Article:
by Brittani L. Schanstine
early 5 million children in the U.S. have a mental illness that significantly interferes with their daily lives. Children develop many of the same mental health conditions as adults. However, since their symptoms are often different, it can be difficult for parents to identify those conditions. Without proper diagnosis and treatment, mental health conditions can affect a child’s behavior, learning ability and emotional development. Therefore, it is essential that parents can recognize mental illness symptoms to get their children the help they need to reach their full potential.
Common Disorders Among Children
Anxiety Disorders (i.e., social anxiety, generalized anxiety, obsessive-compulsive disorders) – Children with anxiety disorders respond to certain things or situations with fear and dread. The child’s persistent fears, worries or anxiety often disrupt their ability to participate in play, school or typical age-appropriate social events.
Attention-Deficit/Hyperactivity Disorder (ADHD) – Compared with most children their age, children with ADHD have difficulty with concentration, attention, following orders, impulsive behaviors or hyperactivity. Children with ADHD may struggle with low self-esteem, troubled relationships or poor school performance.
Autism Spectrum Disorder (ASD) – Although the severity varies widely, ASD children often find communicating and interacting with others difficult. They often have restricted interests or engage in repetitive behaviors. This condition appears in early childhood—typically before age 3.
Eating Disorders (i.e., anorexia nervosa, bulimia nervosa and binge-eating) – Children with eating disorders become preoccupied with an ideal body type. Their unhealthy ideas about weight lead to unsafe eating and dieting habits. These habits can cause emotional and social dysfunction, as well as life-threatening physical complications.
Depression – Children with depression persistently feel sad, lose interest in things they used to enjoy or feel helpless in situations they can change. Depression can disrupt a child’s ability to function in school and interact with others.
Bipolar Disorder – A child with this disorder displays noticeable and, often, extreme mood swings between depression and extreme emotional or behavioral highs that may be unguarded, risky or unsafe.
Post-Traumatic Stress Disorder (PTSD) – PTSD is characterized by prolonged emotional distress, anxiety, distressing memories, nightmares and disruptive behavior in response to violence, abuse, injury or other traumatic events. PTSD can affect children of all ages and typically presents after a stressful event.
Warning Signs to Watch For
»Severely out-of-control behavior that can be harmful to themselves or others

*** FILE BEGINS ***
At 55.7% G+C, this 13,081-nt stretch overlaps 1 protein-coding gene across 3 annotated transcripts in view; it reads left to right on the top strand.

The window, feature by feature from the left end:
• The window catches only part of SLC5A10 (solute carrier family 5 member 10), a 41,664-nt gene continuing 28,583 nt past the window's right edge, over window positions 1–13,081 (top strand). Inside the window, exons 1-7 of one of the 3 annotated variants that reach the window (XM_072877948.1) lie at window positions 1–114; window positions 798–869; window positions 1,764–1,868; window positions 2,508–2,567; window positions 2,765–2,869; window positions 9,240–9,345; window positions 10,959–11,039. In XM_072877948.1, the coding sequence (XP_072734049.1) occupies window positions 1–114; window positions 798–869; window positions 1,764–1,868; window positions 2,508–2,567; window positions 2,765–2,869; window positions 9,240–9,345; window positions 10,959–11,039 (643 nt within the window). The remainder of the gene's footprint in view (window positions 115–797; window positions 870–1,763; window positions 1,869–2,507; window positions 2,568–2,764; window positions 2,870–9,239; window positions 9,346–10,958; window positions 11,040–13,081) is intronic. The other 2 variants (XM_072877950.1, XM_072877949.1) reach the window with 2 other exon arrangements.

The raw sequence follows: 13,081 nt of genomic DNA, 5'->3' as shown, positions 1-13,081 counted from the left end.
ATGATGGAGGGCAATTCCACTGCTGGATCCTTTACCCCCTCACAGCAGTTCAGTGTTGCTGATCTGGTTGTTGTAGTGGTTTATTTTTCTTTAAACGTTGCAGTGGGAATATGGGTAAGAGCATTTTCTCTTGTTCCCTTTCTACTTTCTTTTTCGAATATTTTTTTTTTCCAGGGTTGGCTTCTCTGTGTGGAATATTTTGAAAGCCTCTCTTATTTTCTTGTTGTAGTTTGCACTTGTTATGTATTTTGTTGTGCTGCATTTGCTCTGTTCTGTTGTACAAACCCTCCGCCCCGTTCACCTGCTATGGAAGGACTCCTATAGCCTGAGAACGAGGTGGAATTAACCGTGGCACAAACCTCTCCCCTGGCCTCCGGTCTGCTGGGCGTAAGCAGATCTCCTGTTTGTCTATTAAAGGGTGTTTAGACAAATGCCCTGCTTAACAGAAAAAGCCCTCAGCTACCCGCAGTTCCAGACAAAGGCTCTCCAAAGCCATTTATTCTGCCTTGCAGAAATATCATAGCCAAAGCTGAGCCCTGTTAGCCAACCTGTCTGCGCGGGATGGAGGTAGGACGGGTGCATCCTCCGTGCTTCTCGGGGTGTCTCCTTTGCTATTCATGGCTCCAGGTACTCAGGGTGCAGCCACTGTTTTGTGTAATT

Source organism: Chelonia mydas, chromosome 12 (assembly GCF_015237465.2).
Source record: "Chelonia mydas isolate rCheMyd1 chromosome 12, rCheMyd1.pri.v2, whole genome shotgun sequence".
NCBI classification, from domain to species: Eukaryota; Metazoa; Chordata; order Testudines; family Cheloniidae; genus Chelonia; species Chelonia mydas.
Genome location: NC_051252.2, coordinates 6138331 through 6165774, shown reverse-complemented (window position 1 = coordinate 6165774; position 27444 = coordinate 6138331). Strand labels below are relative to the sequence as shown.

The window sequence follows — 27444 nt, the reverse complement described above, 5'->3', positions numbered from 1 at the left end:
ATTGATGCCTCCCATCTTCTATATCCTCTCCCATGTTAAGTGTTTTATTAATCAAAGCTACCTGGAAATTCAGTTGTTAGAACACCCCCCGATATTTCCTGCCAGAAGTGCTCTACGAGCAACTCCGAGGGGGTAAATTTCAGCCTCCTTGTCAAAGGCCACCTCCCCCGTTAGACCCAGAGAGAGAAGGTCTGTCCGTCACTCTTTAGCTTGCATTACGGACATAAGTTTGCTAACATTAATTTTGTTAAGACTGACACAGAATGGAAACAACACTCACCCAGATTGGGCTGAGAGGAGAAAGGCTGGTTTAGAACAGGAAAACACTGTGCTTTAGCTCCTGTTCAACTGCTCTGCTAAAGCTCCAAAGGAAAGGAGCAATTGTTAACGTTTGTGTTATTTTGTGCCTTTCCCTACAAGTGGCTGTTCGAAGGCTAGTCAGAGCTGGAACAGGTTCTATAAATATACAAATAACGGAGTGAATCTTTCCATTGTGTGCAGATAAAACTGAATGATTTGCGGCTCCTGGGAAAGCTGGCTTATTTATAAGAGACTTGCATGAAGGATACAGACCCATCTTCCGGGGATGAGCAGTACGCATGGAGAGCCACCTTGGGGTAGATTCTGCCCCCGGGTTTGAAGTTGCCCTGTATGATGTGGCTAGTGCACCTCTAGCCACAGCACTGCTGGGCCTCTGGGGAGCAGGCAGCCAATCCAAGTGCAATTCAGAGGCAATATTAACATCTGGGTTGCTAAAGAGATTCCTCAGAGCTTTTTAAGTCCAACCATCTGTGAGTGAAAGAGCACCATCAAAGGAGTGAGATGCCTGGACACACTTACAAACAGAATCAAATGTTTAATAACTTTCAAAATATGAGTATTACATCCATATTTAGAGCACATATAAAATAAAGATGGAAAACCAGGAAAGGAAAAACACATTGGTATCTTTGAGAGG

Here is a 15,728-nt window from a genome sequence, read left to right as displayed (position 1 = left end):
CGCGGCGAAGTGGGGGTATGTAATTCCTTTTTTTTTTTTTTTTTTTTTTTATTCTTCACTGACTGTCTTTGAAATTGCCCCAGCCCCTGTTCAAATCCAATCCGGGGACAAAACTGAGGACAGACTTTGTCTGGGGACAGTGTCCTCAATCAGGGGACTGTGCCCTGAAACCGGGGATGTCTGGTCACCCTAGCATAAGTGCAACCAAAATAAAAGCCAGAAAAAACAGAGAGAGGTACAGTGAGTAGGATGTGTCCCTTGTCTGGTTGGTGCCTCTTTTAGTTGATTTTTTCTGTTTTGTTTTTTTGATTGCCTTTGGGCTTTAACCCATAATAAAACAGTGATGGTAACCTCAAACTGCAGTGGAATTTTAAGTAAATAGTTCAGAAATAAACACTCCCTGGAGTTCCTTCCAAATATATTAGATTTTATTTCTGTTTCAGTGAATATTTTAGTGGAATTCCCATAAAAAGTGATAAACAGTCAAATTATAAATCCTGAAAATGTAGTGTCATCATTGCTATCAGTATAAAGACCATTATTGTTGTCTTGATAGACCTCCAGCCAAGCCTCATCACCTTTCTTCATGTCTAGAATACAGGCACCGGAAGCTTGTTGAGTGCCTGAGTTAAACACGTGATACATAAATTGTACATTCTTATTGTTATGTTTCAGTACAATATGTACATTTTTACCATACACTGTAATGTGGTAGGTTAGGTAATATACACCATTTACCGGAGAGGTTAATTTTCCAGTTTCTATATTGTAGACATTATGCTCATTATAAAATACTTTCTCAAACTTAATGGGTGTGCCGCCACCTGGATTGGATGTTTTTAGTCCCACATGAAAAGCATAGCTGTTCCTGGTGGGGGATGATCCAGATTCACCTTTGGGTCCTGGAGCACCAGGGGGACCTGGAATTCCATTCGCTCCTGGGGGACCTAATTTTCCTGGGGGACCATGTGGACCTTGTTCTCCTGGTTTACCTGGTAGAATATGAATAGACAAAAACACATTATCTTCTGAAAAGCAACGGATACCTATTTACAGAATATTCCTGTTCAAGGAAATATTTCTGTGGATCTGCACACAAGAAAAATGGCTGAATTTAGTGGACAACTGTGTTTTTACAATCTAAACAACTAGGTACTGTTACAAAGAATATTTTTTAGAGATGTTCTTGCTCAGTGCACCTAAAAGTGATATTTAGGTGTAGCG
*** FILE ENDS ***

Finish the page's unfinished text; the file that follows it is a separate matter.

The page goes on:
»Persistent disobedience or aggression
»Drastic changes in mood, behavior or personality that cause relational problems
»Outbursts or extreme irritability
»Persistent sadness for two or more weeks
»Lack of or issues with communication
»Decreased interest in activities
»Withdrawing from or avoiding social interactions
»Self-harm or talking about hurting oneself
»Intense fear or anxiety that interferes with daily activities. May be sudden with no apparent cause and include physical symptoms.
»Changes in eating habits (not eating, throwing up or using laxatives)
»Abnormal weight loss
»Extreme difficulty concentrating or staying still
»Decline in academic performance/attendance
How to Help
The first step to help a child with mental illness symptoms is to speak to a doctor. The physician may refer them to a specialist, such as a psychiatrist, psychologist, clinical social worker or psychiatric nurse. Keep in mind that diagnosing mental illness in children can take time because normal development varies, and children may have trouble understanding or expressing their feelings. The child’s healthcare provider may change or refine a diagnosis over time. Once a child is diagnosed with a mental condition, common treatment options include psychotherapy and medication.
Tips for Parents
Parents play a key role in supporting their child’s treatment plan. It is helpful for parents to:
- Learn about their child’s illness.
- Ask a mental health professional for advice on responding to the child and any problematic behaviors.
- Consider family counseling that includes all family members in the treatment plan.
- Enroll in parent training programs designed for parents of children with a mental illness.
- Explore stress management techniques to help them respond calmly.
- Seek ways to relax and have fun with their child.
- Praise their child’s strengths and abilities.
- Work with their child’s school to secure the necessary support.
Mental illness can be confusing for children, especially when they do not understand what is happening or have the communication skills to seek help. While it may be difficult for parents to recognize or accept their child’s ailment, early intervention can prevent the illness from worsening and impacting the child’s development.